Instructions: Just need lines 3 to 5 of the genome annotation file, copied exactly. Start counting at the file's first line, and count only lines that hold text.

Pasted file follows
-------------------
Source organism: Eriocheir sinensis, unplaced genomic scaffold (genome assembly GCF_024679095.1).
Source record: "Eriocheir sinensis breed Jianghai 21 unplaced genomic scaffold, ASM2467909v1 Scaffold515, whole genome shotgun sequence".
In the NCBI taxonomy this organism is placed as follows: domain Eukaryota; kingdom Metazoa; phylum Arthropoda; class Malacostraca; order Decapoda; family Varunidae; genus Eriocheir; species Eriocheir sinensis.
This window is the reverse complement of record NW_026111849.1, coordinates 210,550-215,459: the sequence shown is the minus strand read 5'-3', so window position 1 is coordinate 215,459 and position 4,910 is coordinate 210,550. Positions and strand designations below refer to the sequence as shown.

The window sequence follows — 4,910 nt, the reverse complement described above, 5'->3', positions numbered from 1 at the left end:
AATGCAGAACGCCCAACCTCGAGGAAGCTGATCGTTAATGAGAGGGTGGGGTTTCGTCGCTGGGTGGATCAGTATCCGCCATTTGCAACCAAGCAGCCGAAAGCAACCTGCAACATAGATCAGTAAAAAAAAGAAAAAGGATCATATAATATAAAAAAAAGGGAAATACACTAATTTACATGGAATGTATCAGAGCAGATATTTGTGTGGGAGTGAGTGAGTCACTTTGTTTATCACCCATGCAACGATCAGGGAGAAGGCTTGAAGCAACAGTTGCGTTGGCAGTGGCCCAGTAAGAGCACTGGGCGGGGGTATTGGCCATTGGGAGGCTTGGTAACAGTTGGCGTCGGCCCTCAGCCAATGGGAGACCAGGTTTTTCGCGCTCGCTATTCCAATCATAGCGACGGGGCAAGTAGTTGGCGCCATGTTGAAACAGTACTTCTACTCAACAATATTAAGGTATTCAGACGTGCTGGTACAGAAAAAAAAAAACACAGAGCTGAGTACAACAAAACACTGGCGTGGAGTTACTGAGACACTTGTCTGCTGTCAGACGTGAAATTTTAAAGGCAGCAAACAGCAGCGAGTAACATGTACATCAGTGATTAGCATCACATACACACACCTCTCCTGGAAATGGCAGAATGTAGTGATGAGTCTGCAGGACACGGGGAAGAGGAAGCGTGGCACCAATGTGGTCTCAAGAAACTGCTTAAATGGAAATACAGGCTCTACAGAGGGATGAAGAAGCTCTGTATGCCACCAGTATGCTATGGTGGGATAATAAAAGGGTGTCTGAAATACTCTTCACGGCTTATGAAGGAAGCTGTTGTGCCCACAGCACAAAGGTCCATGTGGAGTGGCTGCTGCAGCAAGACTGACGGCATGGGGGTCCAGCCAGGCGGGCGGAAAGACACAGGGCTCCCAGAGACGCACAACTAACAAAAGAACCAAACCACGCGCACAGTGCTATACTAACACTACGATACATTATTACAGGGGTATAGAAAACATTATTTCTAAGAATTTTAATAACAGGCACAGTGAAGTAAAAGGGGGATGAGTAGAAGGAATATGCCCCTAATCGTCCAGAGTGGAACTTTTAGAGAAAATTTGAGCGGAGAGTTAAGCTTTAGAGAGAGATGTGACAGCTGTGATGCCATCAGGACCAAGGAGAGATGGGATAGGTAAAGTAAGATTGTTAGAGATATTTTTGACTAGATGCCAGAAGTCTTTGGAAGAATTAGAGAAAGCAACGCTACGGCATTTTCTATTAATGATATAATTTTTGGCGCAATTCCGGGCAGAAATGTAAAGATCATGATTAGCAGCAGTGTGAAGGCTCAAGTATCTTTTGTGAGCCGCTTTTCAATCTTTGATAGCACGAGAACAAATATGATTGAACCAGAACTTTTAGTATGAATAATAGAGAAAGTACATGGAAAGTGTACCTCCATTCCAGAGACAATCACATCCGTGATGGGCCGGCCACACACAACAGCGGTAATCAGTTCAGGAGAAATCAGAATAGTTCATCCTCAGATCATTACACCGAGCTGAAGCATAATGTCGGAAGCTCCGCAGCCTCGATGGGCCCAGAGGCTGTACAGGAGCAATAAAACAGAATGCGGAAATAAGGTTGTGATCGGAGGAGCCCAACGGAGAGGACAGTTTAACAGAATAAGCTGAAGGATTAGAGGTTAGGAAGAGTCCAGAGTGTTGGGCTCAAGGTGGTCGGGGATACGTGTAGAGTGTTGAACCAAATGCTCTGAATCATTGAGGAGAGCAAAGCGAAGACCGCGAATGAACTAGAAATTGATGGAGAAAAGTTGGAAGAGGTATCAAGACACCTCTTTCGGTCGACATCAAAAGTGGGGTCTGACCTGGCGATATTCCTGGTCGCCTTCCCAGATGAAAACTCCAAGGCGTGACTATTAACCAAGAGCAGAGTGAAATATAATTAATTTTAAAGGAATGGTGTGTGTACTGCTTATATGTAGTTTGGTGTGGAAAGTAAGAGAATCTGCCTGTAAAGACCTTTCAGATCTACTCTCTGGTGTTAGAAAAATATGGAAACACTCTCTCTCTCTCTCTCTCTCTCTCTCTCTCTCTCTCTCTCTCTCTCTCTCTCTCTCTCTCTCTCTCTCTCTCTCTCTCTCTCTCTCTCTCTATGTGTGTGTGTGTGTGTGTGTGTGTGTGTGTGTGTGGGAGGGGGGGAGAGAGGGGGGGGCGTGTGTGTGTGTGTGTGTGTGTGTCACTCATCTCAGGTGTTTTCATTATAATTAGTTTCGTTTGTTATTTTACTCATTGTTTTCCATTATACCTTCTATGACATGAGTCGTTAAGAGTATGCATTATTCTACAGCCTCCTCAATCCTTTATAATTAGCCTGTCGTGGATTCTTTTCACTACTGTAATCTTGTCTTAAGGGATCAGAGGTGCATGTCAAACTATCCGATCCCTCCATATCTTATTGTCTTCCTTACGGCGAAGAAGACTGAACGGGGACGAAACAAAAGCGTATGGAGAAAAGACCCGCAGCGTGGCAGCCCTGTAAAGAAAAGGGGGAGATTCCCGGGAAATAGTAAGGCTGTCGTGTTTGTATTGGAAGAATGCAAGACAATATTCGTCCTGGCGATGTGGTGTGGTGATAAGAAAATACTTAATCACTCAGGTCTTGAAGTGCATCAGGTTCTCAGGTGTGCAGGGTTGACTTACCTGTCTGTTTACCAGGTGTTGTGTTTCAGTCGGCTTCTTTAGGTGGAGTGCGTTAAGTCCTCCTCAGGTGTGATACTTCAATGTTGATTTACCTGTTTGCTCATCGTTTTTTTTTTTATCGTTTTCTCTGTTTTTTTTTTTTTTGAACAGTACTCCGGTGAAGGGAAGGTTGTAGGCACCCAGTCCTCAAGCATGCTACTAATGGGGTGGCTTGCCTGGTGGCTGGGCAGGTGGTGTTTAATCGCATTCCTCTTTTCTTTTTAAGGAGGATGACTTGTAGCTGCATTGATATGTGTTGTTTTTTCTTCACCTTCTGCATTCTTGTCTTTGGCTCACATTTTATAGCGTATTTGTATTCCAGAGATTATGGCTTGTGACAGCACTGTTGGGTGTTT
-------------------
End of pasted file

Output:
In the NCBI taxonomy this organism is placed as follows: domain Eukaryota; kingdom Metazoa; phylum Arthropoda; class Malacostraca; order Decapoda; family Varunidae; genus Eriocheir; species Eriocheir sinensis.
This window is the reverse complement of record NW_026111849.1, coordinates 210,550-215,459: the sequence shown is the minus strand read 5'-3', so window position 1 is coordinate 215,459 and position 4,910 is coordinate 210,550. Positions and strand designations below refer to the sequence as shown.

The window sequence follows — 4,910 nt, the reverse complement described above, 5'->3', positions numbered from 1 at the left end: